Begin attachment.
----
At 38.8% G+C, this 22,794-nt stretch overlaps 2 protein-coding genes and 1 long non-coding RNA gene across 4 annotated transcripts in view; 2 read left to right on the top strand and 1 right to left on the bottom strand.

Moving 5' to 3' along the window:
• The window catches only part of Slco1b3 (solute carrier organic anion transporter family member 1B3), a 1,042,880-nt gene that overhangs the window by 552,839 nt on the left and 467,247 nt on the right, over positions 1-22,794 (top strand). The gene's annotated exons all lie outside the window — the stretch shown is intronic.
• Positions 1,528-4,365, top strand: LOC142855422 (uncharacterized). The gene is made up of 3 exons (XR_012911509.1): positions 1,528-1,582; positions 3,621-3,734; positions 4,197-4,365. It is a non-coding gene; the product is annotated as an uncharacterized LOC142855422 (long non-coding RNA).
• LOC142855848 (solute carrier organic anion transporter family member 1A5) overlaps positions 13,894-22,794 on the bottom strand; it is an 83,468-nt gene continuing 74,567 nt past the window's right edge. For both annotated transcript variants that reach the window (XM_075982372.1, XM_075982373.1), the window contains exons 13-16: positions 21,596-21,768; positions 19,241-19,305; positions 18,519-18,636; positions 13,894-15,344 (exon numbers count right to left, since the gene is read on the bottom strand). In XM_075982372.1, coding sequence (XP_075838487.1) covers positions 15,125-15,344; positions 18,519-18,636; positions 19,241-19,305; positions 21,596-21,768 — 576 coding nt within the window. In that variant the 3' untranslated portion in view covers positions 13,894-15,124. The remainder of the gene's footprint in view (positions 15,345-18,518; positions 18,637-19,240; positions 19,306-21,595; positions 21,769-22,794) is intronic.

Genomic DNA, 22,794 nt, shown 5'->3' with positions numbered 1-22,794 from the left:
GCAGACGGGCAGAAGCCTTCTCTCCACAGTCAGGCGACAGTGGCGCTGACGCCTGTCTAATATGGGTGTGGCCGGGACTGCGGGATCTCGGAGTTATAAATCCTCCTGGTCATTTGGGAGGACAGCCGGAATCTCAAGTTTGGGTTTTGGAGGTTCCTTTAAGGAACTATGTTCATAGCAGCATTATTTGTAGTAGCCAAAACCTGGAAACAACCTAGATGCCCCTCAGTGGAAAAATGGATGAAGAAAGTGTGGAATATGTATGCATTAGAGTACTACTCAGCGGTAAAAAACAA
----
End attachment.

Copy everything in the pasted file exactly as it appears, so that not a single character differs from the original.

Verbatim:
At 38.8% G+C, this 22,794-nt stretch overlaps 2 protein-coding genes and 1 long non-coding RNA gene across 4 annotated transcripts in view; 2 read left to right on the top strand and 1 right to left on the bottom strand.

Moving 5' to 3' along the window:
• The window catches only part of Slco1b3 (solute carrier organic anion transporter family member 1B3), a 1,042,880-nt gene that overhangs the window by 552,839 nt on the left and 467,247 nt on the right, over positions 1-22,794 (top strand). The gene's annotated exons all lie outside the window — the stretch shown is intronic.
• Positions 1,528-4,365, top strand: LOC142855422 (uncharacterized). The gene is made up of 3 exons (XR_012911509.1): positions 1,528-1,582; positions 3,621-3,734; positions 4,197-4,365. It is a non-coding gene; the product is annotated as an uncharacterized LOC142855422 (long non-coding RNA).
• LOC142855848 (solute carrier organic anion transporter family member 1A5) overlaps positions 13,894-22,794 on the bottom strand; it is an 83,468-nt gene continuing 74,567 nt past the window's right edge. For both annotated transcript variants that reach the window (XM_075982372.1, XM_075982373.1), the window contains exons 13-16: positions 21,596-21,768; positions 19,241-19,305; positions 18,519-18,636; positions 13,894-15,344 (exon numbers count right to left, since the gene is read on the bottom strand). In XM_075982372.1, coding sequence (XP_075838487.1) covers positions 15,125-15,344; positions 18,519-18,636; positions 19,241-19,305; positions 21,596-21,768 — 576 coding nt within the window. In that variant the 3' untranslated portion in view covers positions 13,894-15,124. The remainder of the gene's footprint in view (positions 15,345-18,518; positions 18,637-19,240; positions 19,306-21,595; positions 21,769-22,794) is intronic.

Genomic DNA, 22,794 nt, shown 5'->3' with positions numbered 1-22,794 from the left:
GCAGACGGGCAGAAGCCTTCTCTCCACAGTCAGGCGACAGTGGCGCTGACGCCTGTCTAATATGGGTGTGGCCGGGACTGCGGGATCTCGGAGTTATAAATCCTCCTGGTCATTTGGGAGGACAGCCGGAATCTCAAGTTTGGGTTTTGGAGGTTCCTTTAAGGAACTATGTTCATAGCAGCATTATTTGTAGTAGCCAAAACCTGGAAACAACCTAGATGCCCCTCAGTGGAAAAATGGATGAAGAAAGTGTGGAATATGTATGCATTAGAGTACTACTCAGCGGTAAAAAACAA